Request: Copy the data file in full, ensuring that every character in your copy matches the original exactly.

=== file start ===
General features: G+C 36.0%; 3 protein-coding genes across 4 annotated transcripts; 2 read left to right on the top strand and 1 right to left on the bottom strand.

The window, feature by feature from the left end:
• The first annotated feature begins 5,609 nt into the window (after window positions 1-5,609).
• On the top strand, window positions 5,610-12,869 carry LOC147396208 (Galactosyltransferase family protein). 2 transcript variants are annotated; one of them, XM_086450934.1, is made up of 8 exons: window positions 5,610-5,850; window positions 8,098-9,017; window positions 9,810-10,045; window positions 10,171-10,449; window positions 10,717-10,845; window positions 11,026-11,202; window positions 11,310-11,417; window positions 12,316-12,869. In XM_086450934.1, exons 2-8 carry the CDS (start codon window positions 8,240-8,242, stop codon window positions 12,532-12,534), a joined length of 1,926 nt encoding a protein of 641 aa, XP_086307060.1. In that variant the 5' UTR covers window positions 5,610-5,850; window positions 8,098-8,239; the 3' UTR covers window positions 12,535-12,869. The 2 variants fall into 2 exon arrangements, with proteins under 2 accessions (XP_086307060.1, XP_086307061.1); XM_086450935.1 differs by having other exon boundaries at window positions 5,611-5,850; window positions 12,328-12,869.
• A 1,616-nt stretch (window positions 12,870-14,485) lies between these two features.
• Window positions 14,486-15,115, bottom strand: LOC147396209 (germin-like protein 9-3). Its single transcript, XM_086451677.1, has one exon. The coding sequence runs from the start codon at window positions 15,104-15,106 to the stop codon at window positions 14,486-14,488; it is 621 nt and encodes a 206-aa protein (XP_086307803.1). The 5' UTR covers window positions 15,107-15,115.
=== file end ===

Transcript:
General features: G+C 36.0%; 3 protein-coding genes across 4 annotated transcripts; 2 read left to right on the top strand and 1 right to left on the bottom strand.

The window, feature by feature from the left end:
• The first annotated feature begins 5,609 nt into the window (after window positions 1-5,609).
• On the top strand, window positions 5,610-12,869 carry LOC147396208 (Galactosyltransferase family protein). 2 transcript variants are annotated; one of them, XM_086450934.1, is made up of 8 exons: window positions 5,610-5,850; window positions 8,098-9,017; window positions 9,810-10,045; window positions 10,171-10,449; window positions 10,717-10,845; window positions 11,026-11,202; window positions 11,310-11,417; window positions 12,316-12,869. In XM_086450934.1, exons 2-8 carry the CDS (start codon window positions 8,240-8,242, stop codon window positions 12,532-12,534), a joined length of 1,926 nt encoding a protein of 641 aa, XP_086307060.1. In that variant the 5' UTR covers window positions 5,610-5,850; window positions 8,098-8,239; the 3' UTR covers window positions 12,535-12,869. The 2 variants fall into 2 exon arrangements, with proteins under 2 accessions (XP_086307060.1, XP_086307061.1); XM_086450935.1 differs by having other exon boundaries at window positions 5,611-5,850; window positions 12,328-12,869.
• A 1,616-nt stretch (window positions 12,870-14,485) lies between these two features.
• Window positions 14,486-15,115, bottom strand: LOC147396209 (germin-like protein 9-3). Its single transcript, XM_086451677.1, has one exon. The coding sequence runs from the start codon at window positions 15,104-15,106 to the stop codon at window positions 14,486-14,488; it is 621 nt and encodes a 206-aa protein (XP_086307803.1). The 5' UTR covers window positions 15,107-15,115.